To Stone, that “something” is people. “We are involved — oh, yes, we are involved,” he says. Human-induced climate change is at the top of his suspect list.
Stone hypothesizes that dry summers over the past few years may have caused a decrease in the bats’ insect prey, and that warm spells in recent winters may have triggered bats to awaken and burn up energy, which they couldn’t replenish. “It would appear they were burning a lot more energy than they were taking in,” he says. Climate change may have also allowed for the spread of the white-nose fungus, which may have been hiding under our noses for years, he says.
Despite his strong convictions, Stone can’t explain how a warming climate would favor the spread of a cold-loving fungus, and he doesn’t yet have evidence to directly link climate change to any of the symptoms of WNS. Stone has some respectable achievements under his belt; he was the first person to identify West Nile virus in the United States. But he’s something of a contrarian, and hasn’t convinced many other scientists of his theory. At a recent meeting of bat biologists, Darling says, the majority of attendees agreed that global warming was not a leading hypothesis.
That doesn’t mean humans are off the hook. Many researchers say it’s likely there is no WNS silver bullet, and that the syndrome may be caused by a thorny combination of factors. “Are they exposed to a new fungus? Is there a toxin depressing their immune system? Is there a problem in their food supply?” Buckles wonders. “Most diseases are multifactorial. We’re not in a situation where we can rule anything out.”
Buckles has looked for high levels of contaminants like lead and PCBs, and for chemicals from pesticides or other environmental toxins. The Northeast is downwind from the rest of the country’s pollution, and all manner of agricultural pesticides are introduced into the landscape each year. Again, though, no obvious suspects have emerged. However, a pair of researchers in the Midwest recently uncovered intriguing data that hints pesticides may be involved.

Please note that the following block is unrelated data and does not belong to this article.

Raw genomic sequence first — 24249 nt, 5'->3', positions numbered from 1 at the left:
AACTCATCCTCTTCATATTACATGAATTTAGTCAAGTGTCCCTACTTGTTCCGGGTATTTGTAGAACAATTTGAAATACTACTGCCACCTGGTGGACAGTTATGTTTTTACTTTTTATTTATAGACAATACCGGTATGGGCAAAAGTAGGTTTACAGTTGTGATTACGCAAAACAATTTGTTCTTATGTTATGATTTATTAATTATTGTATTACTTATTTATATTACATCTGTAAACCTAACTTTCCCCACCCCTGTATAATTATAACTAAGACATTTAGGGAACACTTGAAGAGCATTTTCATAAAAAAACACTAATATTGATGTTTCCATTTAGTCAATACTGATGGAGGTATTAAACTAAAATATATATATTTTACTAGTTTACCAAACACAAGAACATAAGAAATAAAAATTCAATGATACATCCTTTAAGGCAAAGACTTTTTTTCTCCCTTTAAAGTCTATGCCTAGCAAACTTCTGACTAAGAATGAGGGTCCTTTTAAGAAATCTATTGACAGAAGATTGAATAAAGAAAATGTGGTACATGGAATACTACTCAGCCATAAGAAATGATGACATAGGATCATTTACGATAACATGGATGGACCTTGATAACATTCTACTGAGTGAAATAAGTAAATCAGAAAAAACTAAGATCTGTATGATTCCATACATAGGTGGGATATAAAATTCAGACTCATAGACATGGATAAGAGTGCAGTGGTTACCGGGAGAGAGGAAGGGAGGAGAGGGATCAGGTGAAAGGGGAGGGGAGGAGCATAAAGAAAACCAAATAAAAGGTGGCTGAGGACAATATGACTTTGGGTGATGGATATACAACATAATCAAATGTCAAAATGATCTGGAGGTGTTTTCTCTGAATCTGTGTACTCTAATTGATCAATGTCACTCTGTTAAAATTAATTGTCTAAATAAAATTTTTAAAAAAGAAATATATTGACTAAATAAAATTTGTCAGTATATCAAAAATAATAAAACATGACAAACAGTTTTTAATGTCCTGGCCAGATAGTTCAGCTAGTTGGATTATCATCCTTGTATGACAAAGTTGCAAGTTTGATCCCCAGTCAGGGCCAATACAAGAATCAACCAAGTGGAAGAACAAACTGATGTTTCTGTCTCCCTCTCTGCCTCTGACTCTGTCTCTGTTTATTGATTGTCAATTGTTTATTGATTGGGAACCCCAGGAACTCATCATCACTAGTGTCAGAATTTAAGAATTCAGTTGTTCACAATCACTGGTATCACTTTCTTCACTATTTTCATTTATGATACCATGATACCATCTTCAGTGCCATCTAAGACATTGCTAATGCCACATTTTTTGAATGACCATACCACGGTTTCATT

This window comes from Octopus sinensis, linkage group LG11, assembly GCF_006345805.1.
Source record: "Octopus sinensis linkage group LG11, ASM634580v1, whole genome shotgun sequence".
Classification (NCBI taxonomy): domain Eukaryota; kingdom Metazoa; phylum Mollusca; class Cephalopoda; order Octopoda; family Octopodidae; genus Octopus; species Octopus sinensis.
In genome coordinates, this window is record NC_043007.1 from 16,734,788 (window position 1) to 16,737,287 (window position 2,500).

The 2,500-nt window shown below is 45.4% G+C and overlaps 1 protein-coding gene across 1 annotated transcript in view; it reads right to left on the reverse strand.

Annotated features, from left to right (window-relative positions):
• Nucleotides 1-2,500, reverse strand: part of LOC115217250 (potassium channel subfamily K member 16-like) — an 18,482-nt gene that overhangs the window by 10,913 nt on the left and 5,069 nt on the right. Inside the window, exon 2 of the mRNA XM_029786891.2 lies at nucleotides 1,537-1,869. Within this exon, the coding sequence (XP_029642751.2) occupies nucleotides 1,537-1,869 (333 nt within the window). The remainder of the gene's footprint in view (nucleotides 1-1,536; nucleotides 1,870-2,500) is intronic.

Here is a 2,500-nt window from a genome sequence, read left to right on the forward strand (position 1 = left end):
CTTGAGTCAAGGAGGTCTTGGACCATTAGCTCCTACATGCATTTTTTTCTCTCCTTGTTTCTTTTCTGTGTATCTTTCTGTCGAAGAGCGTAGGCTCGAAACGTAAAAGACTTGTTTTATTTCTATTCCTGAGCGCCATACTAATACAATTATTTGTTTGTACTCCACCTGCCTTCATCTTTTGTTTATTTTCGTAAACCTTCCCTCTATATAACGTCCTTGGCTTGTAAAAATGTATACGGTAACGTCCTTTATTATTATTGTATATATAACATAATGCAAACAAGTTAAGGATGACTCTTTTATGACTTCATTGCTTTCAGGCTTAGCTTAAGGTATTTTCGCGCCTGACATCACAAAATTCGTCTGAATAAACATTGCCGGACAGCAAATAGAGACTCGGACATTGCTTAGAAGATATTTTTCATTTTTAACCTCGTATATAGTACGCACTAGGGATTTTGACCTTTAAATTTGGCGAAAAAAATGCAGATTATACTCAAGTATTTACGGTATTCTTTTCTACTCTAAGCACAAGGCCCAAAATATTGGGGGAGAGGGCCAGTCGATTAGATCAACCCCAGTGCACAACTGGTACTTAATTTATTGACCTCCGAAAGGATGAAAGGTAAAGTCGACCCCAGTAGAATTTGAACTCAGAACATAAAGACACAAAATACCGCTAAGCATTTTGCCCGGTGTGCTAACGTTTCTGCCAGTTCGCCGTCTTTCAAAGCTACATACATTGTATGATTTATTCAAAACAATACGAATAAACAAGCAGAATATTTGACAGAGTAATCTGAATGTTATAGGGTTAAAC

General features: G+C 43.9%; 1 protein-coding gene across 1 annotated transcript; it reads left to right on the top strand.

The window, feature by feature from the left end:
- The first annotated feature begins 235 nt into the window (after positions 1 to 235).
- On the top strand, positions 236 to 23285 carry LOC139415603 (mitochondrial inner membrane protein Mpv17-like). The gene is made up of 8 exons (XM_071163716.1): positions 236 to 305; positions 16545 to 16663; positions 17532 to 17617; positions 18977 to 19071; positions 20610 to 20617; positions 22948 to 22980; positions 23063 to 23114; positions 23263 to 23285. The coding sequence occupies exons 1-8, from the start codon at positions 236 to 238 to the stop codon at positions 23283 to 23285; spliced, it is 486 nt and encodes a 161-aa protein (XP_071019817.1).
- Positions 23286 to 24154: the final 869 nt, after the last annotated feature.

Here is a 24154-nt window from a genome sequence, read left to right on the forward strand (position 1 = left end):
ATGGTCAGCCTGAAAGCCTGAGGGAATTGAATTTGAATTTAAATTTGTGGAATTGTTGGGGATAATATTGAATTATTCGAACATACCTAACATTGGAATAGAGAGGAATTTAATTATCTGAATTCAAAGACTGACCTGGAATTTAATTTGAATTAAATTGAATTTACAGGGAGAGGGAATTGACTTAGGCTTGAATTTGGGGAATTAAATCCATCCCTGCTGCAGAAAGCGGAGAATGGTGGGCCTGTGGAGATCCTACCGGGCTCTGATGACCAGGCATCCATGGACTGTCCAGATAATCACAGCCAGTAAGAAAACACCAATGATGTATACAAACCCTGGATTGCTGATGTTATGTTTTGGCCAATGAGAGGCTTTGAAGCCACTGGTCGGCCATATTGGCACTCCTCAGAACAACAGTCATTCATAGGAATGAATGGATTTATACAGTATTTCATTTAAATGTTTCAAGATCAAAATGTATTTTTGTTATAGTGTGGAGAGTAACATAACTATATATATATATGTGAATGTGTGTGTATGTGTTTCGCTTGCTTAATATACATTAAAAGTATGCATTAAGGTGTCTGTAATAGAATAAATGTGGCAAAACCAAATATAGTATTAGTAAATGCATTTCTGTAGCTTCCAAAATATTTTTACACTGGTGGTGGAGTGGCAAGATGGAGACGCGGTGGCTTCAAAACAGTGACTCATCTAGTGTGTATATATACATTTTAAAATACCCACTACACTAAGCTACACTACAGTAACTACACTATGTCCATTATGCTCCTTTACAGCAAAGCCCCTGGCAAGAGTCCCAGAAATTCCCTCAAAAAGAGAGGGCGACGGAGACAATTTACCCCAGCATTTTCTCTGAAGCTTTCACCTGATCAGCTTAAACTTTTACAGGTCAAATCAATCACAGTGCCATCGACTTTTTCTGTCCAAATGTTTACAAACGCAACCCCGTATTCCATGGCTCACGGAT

John Whitaker is a biologist at the Center for North American Bat Research and Conservation at Indiana State University. Several years ago, he and collaborator Kathleen Dannelly, a microbiologist at ISU, discovered an enzyme called chitinase in the guts of bats. This enzyme breaks down chitin, the major component of insect exoskeletons. But mammals weren’t known to produce chitinase. Digging deeper, the pair discovered a garden of chitinase-producing bacteria in the bats’ intestines. The scientists concluded that the beneficial bacteria were helping bats draw energy from otherwise indigestible insect parts.
Whitaker dissected some hibernating bats. He found no fresh food in their stomachs — not surprising in the middle of winter. But he did find pieces of chitin, presumably left over from the bats’ summer meals. Whitaker and Dannelly believe the chitin pieces stored in the bats’ guts are slowly digested over the winter, giving the bats extra energy to get through the season. So when they heard about a new syndrome causing bats to waste away while they hibernated, they were eager to take a look.
Whitaker and Dannelly examined 12 little brown bats from New York, all found dead in caves where WNS was rampant. Inside the bats, they found plenty of chitin. “We could see bug legs and wings,” says Dannelly. But the chitinase-producing bacteria were harder to come by. She took multiple samples from each of the bats, up and down the intestinal tracts. She found extremely low numbers of the beneficial bacteria in one bat. In the remaining 11, she found none at all.
Dannelly’s hunch is that a toxin may be killing off the symbiotic bacteria in the bats’ intestines. “Maybe they’re using a new pesticide [in the Northeast] and it’s becoming more widespread,” she suggests. Theoretically, bats could take in traces of a pesticide with their food or drinking water. If the chemical wiped out the beneficial bacteria, the bats couldn’t break down the chitin in insect parts. It’s the energy from that chitin, Whitaker believes, that may give bats the boost they need to survive the winter.